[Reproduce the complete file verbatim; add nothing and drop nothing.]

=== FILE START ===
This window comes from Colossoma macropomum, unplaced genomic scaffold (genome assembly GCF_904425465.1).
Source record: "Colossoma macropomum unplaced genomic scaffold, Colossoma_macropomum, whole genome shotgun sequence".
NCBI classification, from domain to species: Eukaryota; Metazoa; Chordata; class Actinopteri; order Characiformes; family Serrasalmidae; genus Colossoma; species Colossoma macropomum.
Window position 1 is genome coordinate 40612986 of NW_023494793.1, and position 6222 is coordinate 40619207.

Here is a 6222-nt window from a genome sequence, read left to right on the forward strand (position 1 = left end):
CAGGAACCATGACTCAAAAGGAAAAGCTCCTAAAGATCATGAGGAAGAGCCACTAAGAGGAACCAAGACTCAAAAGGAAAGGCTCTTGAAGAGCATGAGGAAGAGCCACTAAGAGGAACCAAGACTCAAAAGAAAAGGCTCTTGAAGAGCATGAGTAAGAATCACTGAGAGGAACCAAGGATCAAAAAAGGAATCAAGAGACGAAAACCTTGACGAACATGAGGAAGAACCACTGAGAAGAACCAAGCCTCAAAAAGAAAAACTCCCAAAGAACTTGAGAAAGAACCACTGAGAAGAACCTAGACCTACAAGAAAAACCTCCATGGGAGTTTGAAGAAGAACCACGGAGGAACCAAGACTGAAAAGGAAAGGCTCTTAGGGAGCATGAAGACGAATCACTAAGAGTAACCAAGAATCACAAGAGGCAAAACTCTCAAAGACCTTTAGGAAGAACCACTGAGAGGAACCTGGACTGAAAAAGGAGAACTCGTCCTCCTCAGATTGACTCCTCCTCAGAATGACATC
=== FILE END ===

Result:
This window comes from Colossoma macropomum, unplaced genomic scaffold (genome assembly GCF_904425465.1).
Source record: "Colossoma macropomum unplaced genomic scaffold, Colossoma_macropomum, whole genome shotgun sequence".
NCBI classification, from domain to species: Eukaryota; Metazoa; Chordata; class Actinopteri; order Characiformes; family Serrasalmidae; genus Colossoma; species Colossoma macropomum.
Window position 1 is genome coordinate 40612986 of NW_023494793.1, and position 6222 is coordinate 40619207.

Here is a 6222-nt window from a genome sequence, read left to right on the forward strand (position 1 = left end):
CAGGAACCATGACTCAAAAGGAAAAGCTCCTAAAGATCATGAGGAAGAGCCACTAAGAGGAACCAAGACTCAAAAGGAAAGGCTCTTGAAGAGCATGAGGAAGAGCCACTAAGAGGAACCAAGACTCAAAAGAAAAGGCTCTTGAAGAGCATGAGTAAGAATCACTGAGAGGAACCAAGGATCAAAAAAGGAATCAAGAGACGAAAACCTTGACGAACATGAGGAAGAACCACTGAGAAGAACCAAGCCTCAAAAAGAAAAACTCCCAAAGAACTTGAGAAAGAACCACTGAGAAGAACCTAGACCTACAAGAAAAACCTCCATGGGAGTTTGAAGAAGAACCACGGAGGAACCAAGACTGAAAAGGAAAGGCTCTTAGGGAGCATGAAGACGAATCACTAAGAGTAACCAAGAATCACAAGAGGCAAAACTCTCAAAGACCTTTAGGAAGAACCACTGAGAGGAACCTGGACTGAAAAAGGAGAACTCGTCCTCCTCAGATTGACTCCTCCTCAGAATGACATC